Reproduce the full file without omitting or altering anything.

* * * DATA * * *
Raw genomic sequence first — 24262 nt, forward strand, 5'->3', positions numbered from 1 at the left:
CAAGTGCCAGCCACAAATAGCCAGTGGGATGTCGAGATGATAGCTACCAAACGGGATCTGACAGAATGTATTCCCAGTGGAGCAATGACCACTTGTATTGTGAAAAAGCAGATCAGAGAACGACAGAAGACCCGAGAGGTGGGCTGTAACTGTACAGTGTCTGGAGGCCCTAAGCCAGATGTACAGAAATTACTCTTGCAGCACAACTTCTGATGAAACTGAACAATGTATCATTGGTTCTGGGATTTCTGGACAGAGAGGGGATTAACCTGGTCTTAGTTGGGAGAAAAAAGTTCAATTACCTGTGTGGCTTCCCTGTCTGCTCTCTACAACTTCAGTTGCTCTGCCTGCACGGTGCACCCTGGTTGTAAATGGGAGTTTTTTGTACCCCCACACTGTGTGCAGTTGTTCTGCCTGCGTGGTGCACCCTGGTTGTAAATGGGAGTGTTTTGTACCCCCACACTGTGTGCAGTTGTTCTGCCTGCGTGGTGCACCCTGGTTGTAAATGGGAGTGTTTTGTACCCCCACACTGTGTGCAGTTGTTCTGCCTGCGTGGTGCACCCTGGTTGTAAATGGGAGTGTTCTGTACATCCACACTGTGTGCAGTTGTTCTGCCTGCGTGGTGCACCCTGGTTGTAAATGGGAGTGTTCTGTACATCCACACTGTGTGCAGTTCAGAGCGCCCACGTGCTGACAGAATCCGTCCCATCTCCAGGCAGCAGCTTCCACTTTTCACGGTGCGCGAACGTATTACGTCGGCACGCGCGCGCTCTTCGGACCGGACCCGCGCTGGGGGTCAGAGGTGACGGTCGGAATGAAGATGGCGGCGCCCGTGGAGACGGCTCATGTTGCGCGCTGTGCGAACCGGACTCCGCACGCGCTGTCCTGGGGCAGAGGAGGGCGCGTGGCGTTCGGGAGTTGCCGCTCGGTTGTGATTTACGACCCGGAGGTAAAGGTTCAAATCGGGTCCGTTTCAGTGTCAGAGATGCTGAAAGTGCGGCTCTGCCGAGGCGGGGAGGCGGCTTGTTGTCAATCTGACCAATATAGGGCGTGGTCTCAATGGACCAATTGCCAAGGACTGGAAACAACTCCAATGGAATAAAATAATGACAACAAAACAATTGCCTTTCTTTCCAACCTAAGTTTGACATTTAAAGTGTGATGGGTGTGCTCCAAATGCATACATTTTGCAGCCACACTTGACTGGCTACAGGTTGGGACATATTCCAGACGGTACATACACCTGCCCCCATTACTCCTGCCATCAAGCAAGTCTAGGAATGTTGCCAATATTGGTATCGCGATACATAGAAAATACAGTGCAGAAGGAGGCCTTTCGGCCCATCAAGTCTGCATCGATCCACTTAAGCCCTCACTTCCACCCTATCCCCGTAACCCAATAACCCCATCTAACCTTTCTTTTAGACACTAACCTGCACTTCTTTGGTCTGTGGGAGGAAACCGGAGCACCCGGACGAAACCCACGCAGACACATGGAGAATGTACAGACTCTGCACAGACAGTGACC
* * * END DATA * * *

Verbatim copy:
Raw genomic sequence first — 24262 nt, forward strand, 5'->3', positions numbered from 1 at the left:
CAAGTGCCAGCCACAAATAGCCAGTGGGATGTCGAGATGATAGCTACCAAACGGGATCTGACAGAATGTATTCCCAGTGGAGCAATGACCACTTGTATTGTGAAAAAGCAGATCAGAGAACGACAGAAGACCCGAGAGGTGGGCTGTAACTGTACAGTGTCTGGAGGCCCTAAGCCAGATGTACAGAAATTACTCTTGCAGCACAACTTCTGATGAAACTGAACAATGTATCATTGGTTCTGGGATTTCTGGACAGAGAGGGGATTAACCTGGTCTTAGTTGGGAGAAAAAAGTTCAATTACCTGTGTGGCTTCCCTGTCTGCTCTCTACAACTTCAGTTGCTCTGCCTGCACGGTGCACCCTGGTTGTAAATGGGAGTTTTTTGTACCCCCACACTGTGTGCAGTTGTTCTGCCTGCGTGGTGCACCCTGGTTGTAAATGGGAGTGTTTTGTACCCCCACACTGTGTGCAGTTGTTCTGCCTGCGTGGTGCACCCTGGTTGTAAATGGGAGTGTTTTGTACCCCCACACTGTGTGCAGTTGTTCTGCCTGCGTGGTGCACCCTGGTTGTAAATGGGAGTGTTCTGTACATCCACACTGTGTGCAGTTGTTCTGCCTGCGTGGTGCACCCTGGTTGTAAATGGGAGTGTTCTGTACATCCACACTGTGTGCAGTTCAGAGCGCCCACGTGCTGACAGAATCCGTCCCATCTCCAGGCAGCAGCTTCCACTTTTCACGGTGCGCGAACGTATTACGTCGGCACGCGCGCGCTCTTCGGACCGGACCCGCGCTGGGGGTCAGAGGTGACGGTCGGAATGAAGATGGCGGCGCCCGTGGAGACGGCTCATGTTGCGCGCTGTGCGAACCGGACTCCGCACGCGCTGTCCTGGGGCAGAGGAGGGCGCGTGGCGTTCGGGAGTTGCCGCTCGGTTGTGATTTACGACCCGGAGGTAAAGGTTCAAATCGGGTCCGTTTCAGTGTCAGAGATGCTGAAAGTGCGGCTCTGCCGAGGCGGGGAGGCGGCTTGTTGTCAATCTGACCAATATAGGGCGTGGTCTCAATGGACCAATTGCCAAGGACTGGAAACAACTCCAATGGAATAAAATAATGACAACAAAACAATTGCCTTTCTTTCCAACCTAAGTTTGACATTTAAAGTGTGATGGGTGTGCTCCAAATGCATACATTTTGCAGCCACACTTGACTGGCTACAGGTTGGGACATATTCCAGACGGTACATACACCTGCCCCCATTACTCCTGCCATCAAGCAAGTCTAGGAATGTTGCCAATATTGGTATCGCGATACATAGAAAATACAGTGCAGAAGGAGGCCTTTCGGCCCATCAAGTCTGCATCGATCCACTTAAGCCCTCACTTCCACCCTATCCCCGTAACCCAATAACCCCATCTAACCTTTCTTTTAGACACTAACCTGCACTTCTTTGGTCTGTGGGAGGAAACCGGAGCACCCGGACGAAACCCACGCAGACACATGGAGAATGTACAGACTCTGCACAGACAGTGACC